"The morning after the party, Jack's parents went to the fraternity house to find out what had happened, and no one would answer the door," says Sorrels. "There was a definite effort by these young men to cover up what they had done."
In the weeks that followed, the parents of 18-year-old Jack Phoummarath retained the law firm of Abraham, Watkins, Nichols, Sorrels & Friend to seek compensation for their son's death. The first job was to find who was there, and what they did that night in the fall of 2005.
"I think the biggest challenge was trying to determine what happened that night because there were specific instructions to destroy all the evidence," says Sorrells.
Sorrels and his colleagues decided to look at Jack's 'My Space' account. There, they found dozens of tributes and memorial messages left for the University of Texas student. "We used those names to track down people, and track down evidence," Sorrels says. "Sure enough, we found that not all the video and pictures had been destroyed."
The fraternity brothers either had forgotten about, or were unable to control every piece of potential evidence from that night. "We found many of the women who were there had cameras," Sorrel says, "and they were not at the meeting the next morning. As a result we were able to piece together most of the night with photos."
Sorrels even found video of Phoummarath, as he lay unconscious. His blood alcohol level was 5 times the legal limit. His fraternity brothers found his state not alarming, but humorous. The next step was to get people to identify who was in the pictures. As Sorrels and his colleagues went through the process, they also found more people with photos. "It was definitely like putting a puzzle together, piece by piece," Sorrels adds.
At his office in Houston, Sorrels assembled a giant database and began cross-referencing names, times and people. "We had a couple of people say, 'oh, I wasn't there', but we had their pictures. Then they'd say 'oh yes, now that I think about it, I was there,'" says Sorrels.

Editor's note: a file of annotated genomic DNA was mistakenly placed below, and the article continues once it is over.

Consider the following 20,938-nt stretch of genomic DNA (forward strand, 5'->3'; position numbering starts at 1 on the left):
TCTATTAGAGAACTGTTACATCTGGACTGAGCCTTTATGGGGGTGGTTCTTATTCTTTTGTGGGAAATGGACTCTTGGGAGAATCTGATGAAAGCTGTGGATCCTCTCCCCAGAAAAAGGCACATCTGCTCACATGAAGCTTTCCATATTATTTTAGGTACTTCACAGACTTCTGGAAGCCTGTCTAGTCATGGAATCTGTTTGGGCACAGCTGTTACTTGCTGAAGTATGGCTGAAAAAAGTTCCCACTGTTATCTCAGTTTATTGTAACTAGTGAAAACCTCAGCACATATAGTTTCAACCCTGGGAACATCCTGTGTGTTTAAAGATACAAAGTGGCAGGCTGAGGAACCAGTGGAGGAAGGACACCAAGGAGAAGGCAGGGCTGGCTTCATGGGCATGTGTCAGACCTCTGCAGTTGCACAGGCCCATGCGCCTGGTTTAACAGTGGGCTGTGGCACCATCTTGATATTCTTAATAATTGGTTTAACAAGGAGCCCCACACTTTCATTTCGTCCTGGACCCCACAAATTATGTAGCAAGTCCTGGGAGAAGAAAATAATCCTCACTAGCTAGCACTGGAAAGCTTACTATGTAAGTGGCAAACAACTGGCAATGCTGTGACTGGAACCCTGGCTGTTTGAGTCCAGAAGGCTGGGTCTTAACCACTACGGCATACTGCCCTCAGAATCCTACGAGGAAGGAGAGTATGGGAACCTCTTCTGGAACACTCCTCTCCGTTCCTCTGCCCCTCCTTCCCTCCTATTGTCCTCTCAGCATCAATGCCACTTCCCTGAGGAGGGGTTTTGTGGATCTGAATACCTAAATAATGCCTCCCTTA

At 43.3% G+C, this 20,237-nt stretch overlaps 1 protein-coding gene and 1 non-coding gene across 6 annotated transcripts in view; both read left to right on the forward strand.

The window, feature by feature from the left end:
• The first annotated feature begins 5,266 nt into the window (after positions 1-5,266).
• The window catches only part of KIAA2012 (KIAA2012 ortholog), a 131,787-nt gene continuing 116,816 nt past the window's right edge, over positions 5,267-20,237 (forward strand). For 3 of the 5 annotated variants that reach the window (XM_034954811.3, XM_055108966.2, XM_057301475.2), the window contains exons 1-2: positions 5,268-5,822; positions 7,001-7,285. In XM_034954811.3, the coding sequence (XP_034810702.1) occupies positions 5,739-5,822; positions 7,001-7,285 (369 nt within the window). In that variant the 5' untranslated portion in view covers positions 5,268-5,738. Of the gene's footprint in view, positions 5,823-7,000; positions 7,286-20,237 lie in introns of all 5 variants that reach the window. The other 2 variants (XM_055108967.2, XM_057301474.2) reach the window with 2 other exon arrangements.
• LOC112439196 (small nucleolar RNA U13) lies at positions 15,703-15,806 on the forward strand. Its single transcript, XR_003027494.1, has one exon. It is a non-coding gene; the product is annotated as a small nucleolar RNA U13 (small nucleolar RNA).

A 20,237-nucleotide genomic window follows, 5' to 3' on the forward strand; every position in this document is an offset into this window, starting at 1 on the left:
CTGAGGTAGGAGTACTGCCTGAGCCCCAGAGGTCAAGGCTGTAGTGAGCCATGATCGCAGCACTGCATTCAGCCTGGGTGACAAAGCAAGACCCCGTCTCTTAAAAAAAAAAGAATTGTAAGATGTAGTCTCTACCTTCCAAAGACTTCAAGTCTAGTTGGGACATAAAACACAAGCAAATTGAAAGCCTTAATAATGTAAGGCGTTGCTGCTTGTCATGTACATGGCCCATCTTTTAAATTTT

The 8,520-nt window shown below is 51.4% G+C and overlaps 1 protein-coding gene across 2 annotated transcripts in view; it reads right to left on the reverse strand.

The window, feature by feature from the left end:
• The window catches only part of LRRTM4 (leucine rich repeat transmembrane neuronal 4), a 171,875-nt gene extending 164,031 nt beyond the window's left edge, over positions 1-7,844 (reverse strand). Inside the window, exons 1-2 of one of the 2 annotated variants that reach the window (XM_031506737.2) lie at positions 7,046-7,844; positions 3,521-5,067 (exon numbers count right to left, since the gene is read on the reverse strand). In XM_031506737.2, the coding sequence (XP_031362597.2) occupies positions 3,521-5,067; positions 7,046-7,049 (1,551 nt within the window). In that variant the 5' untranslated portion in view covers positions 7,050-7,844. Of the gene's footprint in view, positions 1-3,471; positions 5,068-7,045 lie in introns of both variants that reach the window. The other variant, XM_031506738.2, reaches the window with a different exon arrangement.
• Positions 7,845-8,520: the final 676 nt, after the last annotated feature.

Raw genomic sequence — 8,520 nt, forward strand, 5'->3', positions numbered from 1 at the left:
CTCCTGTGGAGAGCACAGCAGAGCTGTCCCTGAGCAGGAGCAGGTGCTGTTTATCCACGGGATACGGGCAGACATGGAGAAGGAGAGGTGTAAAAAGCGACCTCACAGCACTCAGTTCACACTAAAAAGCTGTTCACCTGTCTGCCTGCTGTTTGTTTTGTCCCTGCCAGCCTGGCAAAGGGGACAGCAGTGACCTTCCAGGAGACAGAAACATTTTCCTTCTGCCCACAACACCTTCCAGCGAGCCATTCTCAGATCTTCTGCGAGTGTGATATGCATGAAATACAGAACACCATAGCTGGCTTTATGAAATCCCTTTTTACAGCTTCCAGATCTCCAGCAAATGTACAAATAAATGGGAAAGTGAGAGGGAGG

"People changed their stories as the pictures came out," says Sorrels. "Once we identified them as defendants, they became more cooperative. They were ready to tell the truth and produced more pictures and more videos."
In the final analysis, Sorrels and his colleagues identified 99 different defendants in the case; most of them were Jack Phoummarath's fraternity brothers.
On July 18, 2008, the case was settled and the family of Phanta "Jack" Phoummarath was awarded $4.2 million. Some of that money will go towards promoting "anti-hazing" educational material.
Criminal charges were laid against three of the fraternity members involved in Phoummarath's death. In September, they pleaded no contest to a misdemeanor charge of hazing and were given two years of deferred adjudication, a form of probation.
The Lambda Phi Epsilon fraternity at the University of Texas has been banned until 2011.
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Randall Sorrels and his firm now have a new special area of practice—hazing litigation. He regularly fields calls from other lawyers asking how to go about gathering evidence, representing families and identifying defendants using electronic evidence in hazing cases. Hazers, beware.
Randall Sorrels is a graduate of the South Texas College of Law in Houston, Texas (1987). He earned a B.A. at the Houston Baptist University (1984). He is a partner with Abraham,Watkins,Nichols,Sorrel & Friend in Houston, Texas.